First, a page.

Most Toyota vehicles use a distinctive pink-colored antifreeze in the radiator. What makes this different than the green colored variety? What is the best way to check the radiator fluid levels? Here is a guide.
The pink-colored antifreeze is Toyota’s version of 50/50 coolant and is meant to have a super long life. It is considered a “new generation of ethylene glycol-based premium engine coolant.” This coolant is available through your local Toyota dealer.
There is also a red version of antifreeze from Toyota. It is simply not mixed with water like the pink variety.
In order to check your Toyota radiator fluid, follow these steps:
- Make sure your vehicle has cooled down and the engine is cold. If you try to remove the radiator cap while it is hot, it can fly off the radiator and cause serious damage or injury.
- Remove the radiator cap by slowly turning while applying downward pressure. It should take a half-turn to get it fully off. Next, inspect the cap to make sure it isn’t crimped or gasket has worn away.
- Check the fluid level inside the radiator. You want the color to be rich pink and the fluid should reach just barely below the top of the radiator neck. If it is any other color, you will want to have your radiator flushed out.
- If the fluid is low, you will want to add more with the Toyota approved antifreeze. When adding in new fluid, a funnel can help make the job cleaner. You will want to pour in the liquid in small doses and let it settle into the radiator. Add more as you need, but don’t overfill the radiator. Replace the radiator cap when finished.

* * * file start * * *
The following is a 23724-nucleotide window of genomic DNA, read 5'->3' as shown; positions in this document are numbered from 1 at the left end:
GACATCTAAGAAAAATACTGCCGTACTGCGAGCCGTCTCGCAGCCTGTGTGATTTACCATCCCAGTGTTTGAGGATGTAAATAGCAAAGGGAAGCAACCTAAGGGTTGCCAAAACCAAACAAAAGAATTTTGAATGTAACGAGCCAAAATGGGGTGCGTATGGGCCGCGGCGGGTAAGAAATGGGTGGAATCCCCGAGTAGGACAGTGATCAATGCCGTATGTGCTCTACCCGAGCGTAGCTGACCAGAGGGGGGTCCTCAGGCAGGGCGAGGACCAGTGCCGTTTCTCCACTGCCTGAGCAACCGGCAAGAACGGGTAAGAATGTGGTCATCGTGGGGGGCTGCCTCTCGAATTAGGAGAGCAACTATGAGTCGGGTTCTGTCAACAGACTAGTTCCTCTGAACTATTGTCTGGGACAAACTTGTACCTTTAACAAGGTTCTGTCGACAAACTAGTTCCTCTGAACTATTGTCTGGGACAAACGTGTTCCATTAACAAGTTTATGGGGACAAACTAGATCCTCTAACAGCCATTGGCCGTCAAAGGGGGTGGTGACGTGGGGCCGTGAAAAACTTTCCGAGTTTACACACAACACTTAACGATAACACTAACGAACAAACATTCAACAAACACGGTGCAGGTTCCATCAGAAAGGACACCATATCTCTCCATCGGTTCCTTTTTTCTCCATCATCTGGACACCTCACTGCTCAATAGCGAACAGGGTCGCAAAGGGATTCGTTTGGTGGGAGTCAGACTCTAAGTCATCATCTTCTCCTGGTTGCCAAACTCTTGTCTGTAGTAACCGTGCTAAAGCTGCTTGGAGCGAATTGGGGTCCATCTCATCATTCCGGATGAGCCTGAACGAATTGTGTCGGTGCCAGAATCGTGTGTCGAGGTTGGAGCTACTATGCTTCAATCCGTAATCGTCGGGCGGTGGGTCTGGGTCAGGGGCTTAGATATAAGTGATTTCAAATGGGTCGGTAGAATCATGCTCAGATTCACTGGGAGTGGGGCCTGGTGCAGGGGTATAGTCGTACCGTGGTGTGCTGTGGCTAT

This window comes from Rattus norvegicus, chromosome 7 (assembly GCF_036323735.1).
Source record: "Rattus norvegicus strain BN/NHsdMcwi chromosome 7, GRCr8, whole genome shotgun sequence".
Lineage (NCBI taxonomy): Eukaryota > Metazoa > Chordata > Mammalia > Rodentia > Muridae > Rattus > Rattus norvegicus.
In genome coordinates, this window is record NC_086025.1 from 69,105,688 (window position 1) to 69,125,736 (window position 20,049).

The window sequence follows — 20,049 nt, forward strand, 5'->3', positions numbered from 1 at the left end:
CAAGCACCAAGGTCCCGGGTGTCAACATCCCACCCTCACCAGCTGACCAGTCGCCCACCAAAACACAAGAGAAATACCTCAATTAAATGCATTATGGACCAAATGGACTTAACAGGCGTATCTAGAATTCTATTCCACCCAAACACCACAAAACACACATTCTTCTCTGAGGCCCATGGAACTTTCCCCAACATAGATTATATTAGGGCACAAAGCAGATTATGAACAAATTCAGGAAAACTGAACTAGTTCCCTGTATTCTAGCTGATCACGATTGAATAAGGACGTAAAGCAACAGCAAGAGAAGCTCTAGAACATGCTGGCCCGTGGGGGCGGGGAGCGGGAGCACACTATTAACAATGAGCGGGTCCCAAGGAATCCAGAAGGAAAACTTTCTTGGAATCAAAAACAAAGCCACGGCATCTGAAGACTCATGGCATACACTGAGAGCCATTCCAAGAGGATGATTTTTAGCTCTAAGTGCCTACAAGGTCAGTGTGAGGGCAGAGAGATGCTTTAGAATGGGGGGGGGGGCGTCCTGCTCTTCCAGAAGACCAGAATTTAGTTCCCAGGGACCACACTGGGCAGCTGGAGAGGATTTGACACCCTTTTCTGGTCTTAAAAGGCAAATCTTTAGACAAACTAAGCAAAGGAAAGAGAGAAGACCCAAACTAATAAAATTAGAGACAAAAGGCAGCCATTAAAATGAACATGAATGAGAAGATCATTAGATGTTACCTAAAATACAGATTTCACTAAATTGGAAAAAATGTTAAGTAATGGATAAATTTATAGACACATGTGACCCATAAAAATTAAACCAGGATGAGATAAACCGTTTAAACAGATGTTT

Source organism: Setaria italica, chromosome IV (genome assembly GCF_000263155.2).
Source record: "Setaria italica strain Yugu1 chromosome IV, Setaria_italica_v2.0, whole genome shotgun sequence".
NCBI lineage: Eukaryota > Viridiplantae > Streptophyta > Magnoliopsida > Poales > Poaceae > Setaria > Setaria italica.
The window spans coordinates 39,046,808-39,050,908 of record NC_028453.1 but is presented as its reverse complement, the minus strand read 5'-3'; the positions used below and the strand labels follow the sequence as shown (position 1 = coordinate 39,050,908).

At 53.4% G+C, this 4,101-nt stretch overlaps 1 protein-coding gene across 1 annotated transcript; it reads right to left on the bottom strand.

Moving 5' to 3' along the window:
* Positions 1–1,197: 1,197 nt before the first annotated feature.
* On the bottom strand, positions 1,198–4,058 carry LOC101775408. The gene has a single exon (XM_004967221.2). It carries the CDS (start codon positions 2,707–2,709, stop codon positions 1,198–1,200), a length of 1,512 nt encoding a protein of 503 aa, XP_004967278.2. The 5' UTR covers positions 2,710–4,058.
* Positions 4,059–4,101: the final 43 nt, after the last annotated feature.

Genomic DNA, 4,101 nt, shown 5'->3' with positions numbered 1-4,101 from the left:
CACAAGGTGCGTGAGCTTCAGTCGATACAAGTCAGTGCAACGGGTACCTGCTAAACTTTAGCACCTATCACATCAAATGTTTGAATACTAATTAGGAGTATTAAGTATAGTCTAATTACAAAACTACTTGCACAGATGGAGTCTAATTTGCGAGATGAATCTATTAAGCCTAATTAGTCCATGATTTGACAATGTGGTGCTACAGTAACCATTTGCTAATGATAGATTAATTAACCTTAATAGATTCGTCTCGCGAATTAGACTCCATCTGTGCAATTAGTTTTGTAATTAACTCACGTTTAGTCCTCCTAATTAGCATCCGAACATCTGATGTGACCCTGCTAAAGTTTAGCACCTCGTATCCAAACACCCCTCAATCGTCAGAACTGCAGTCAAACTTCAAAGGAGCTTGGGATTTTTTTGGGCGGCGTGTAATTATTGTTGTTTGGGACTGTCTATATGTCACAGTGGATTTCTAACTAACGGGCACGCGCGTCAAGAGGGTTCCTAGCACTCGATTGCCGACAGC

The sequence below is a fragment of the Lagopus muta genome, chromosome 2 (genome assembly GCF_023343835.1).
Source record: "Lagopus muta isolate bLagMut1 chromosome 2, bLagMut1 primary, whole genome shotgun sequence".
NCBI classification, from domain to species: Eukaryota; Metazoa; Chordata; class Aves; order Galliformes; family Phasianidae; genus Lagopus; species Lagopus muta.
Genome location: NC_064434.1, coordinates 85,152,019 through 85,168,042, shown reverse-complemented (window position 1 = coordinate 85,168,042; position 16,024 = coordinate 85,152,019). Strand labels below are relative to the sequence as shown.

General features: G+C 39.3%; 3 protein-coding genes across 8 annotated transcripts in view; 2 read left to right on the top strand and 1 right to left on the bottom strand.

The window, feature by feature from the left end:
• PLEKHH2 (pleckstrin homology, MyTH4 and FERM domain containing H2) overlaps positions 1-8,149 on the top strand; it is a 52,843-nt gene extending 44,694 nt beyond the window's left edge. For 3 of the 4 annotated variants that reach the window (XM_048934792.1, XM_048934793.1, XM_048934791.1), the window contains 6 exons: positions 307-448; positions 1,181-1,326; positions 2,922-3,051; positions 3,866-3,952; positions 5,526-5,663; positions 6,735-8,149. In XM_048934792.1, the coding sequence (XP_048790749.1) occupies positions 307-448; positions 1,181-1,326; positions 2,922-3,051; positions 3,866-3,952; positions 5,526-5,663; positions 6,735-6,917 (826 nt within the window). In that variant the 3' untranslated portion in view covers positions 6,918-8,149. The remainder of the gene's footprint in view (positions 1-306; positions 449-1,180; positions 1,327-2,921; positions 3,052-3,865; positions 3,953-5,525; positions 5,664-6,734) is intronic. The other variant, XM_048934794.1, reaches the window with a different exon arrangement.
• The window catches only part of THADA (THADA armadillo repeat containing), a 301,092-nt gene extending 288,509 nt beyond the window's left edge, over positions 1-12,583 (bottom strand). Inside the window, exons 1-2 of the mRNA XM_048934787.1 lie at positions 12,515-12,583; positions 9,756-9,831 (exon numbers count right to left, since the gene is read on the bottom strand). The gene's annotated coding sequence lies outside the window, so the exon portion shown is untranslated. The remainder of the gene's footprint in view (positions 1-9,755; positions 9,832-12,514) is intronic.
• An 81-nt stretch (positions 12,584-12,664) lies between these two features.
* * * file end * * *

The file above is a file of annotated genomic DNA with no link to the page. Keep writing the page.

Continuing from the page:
- Next, check out the fluid level in the over-flow reservoir. To find the reservoir look around your engine for a container with the words over-flow reservoir on it or find the hose running from your radiator to a fluid container. On the over-flow reservoir there will be lines that indicate if it is “too-low” or “full.” Make sure to fill it up to the “full” line.
- While you are filling the radiator with fluid, take a moment to inspect your radiator hoses. If they look old, are starting to show cracks or have rusty/corroded clamps, it might be time to have them replaced.
- You can also check the fins of the radiator. If all the fins are bent or mashed together, it is a good idea to consider getting a new radiator.
- Lastly, turn on the engine and monitor the temperature gauge. If it doesn’t get too hot, you will know your radiator is doing a sufficient job of keeping your engine cool.
Please note that for most Toyota vehicles, the recommended lifespan of radiator fluid is 100,000 miles.
Properly maintaining your Toyota vehicle is the best way to make sure it keeps running well for years to come.